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    ABSTRACT: Hypertension is the leading cause of mortality worldwide. Effective therapies are needed for resistant hypertension, a common condition characterized by inadequate blood pressure control despite 3 or more medications, which is associated with increased cardiovascular mortality. Percutaneous catheter-based renal denervation is a promising new treatment offering the potential to improve blood pressure control, reduce cardiovascular risk, and target end-organ damage in patients with resistant hypertension. Initial studies have demonstrated procedural safety and effectiveness in blood pressure reduction up to 2 years after procedure. Large randomized control trials are necessary and currently underway to define further the role of renal denervation and long-term consequences in the treatment of resistant hypertension.
    Current problems in cardiology 02/2014; 39(2):35-51. DOI:10.1016/j.cpcardiol.2013.11.002
  • Article: Foreword.
    Current problems in cardiology 02/2014; 39(2):33. DOI:10.1016/j.cpcardiol.2013.11.001
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    ABSTRACT: Most surgical heart valves currently implanted are bioprosthetic tissue valves. Such valves deteriorate with time, eventually presenting with either stenosis or regurgitation. Reoperation, the current standard of care for failed valves, carries significant risk in terms of both morbidity and mortality. Implantation of a transcatheter valve inside a failed surgical valve (valve-in-valve procedure) has recently emerged as an alternative, less-invasive option. Although the procedure is similar in some aspects to transcatheter aortic valve implantation in the setting of native aortic valve stenosis, there are many differences that deserve special consideration. We review the potential and challenges of valve-in-valve implantation in patients with failing surgical aortic bioprostheses.
    Current problems in cardiology 01/2014; 39(1):7-27. DOI:10.1016/j.cpcardiol.2013.10.001
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    ABSTRACT: In this article, we explore the clinical and cellular phenomena of primary electrical diseases of the heart, that is, conditions purely related to ion channel dysfunction and not structural heart disease or reversible acquired causes. This growing classification of conditions, once considered together as "idiopathic ventricular fibrillation," continues to evolve and segregate into diseases that are phenotypically, molecularly, and genetically unique.
    Current problems in cardiology 12/2013; 38(12):503-548. DOI:10.1016/j.cpcardiol.2013.07.004
  • Current problems in cardiology 11/2013; 38(12):501. DOI:10.1016/j.cpcardiol.2013.07.003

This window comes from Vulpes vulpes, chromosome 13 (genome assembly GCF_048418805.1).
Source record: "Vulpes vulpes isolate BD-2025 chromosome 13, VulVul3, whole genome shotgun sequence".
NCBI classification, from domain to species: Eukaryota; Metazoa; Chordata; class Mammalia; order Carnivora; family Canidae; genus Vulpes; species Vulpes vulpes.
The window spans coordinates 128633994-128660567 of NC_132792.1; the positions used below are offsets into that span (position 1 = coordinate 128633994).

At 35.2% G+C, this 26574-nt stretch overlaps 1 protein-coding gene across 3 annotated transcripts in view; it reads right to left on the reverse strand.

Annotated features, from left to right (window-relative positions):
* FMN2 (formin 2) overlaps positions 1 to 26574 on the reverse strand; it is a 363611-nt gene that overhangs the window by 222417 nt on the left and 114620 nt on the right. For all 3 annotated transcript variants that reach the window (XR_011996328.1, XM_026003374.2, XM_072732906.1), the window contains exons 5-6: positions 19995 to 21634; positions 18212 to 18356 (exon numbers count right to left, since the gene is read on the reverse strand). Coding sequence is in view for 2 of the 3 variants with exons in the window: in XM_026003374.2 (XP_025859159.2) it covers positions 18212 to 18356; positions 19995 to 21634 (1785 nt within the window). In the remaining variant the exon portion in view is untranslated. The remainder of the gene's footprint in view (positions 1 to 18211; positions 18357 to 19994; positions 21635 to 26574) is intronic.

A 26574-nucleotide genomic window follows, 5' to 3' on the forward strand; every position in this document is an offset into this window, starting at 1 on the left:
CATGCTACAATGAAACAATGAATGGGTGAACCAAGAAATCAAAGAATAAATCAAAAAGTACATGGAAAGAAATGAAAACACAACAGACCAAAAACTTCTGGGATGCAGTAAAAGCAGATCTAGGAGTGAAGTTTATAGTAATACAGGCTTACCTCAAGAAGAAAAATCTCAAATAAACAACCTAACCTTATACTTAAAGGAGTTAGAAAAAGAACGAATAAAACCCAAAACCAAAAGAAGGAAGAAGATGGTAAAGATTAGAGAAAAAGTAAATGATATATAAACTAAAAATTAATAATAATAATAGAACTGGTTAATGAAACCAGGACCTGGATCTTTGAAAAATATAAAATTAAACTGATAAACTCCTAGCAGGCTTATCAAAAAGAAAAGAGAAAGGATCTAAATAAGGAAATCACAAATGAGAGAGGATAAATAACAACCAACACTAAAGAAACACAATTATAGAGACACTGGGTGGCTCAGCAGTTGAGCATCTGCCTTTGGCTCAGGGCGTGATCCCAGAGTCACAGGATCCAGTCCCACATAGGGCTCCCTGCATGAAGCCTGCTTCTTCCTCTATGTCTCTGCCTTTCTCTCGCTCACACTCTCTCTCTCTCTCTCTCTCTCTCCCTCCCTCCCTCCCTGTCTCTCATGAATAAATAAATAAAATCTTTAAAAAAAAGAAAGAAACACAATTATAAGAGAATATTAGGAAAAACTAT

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    ABSTRACT: Polymorphic ventricular tachycardia (PMVT) is an unusual ventricular tachyarrhythmia. Perhaps its most unique characteristic is a continuously evolving QRS morphology. Although the most common substrate for PMVT is structural heart disease, the prevalence of sudden cardiac death in the population without structural heart disease is even greater, and the absence of a myocardial substrate would suggest that PMVT is the anticipated cause of sudden cardiac death in this population as well. Mechanistically, PMVT is distinct from ventricular fibrillation. It appears to be a condition of abnormal repolarization and resultant cellular heterogeneities, and the principles of triggering and reentry have been demonstrated to govern its initiation and maintenance. The "channelopathies"-a growing category of inherited or acquired conditions that predispose to PMVT and sudden cardiac death-present a fascinating challenge with potentially dire consequences as there are few indicators of their existence except for subtle, if any, electrocardiographic changes. The ever-expanding number of pharmaceuticals that affect ion channel function further magnifies this risk.
    Current problems in cardiology 11/2013; 38(11):463-96. DOI:10.1016/j.cpcardiol.2013.07.001
  • Current problems in cardiology 10/2013; 38(11):461. DOI:10.1016/j.cpcardiol.2013.07.002
  • Article: Foreword.
    Current problems in cardiology 10/2013; 38(10):415. DOI:10.1016/j.cpcardiol.2013.06.001
  • Article: Foreword.
    Current problems in cardiology 09/2013; 38(9):363. DOI:10.1016/j.cpcardiol.2013.06.002
  • [Show abstract] [Hide abstract]
    ABSTRACT: Cardiac malformations occur in approximately 1% of live births. Advances in surgery, interventional cardiology, and medical care have translated into increasing numbers of adult patients with congenital heart disease. These patients, even after intervention, have cardiac sequelae that require specialized care by cardiologists and cardiac surgeons with expertise in the management of congenital cardiac disease. We review 8 of the most common lesions encountered after intervention in an adult congenital cardiac practice and discuss longitudinal follow-up, with a focus on appropriate testing, common hemodynamic and electrophysiological issues, and indications for reintervention.
    Current problems in cardiology 08/2013; 38(8):293-357. DOI:10.1016/j.cpcardiol.2013.05.002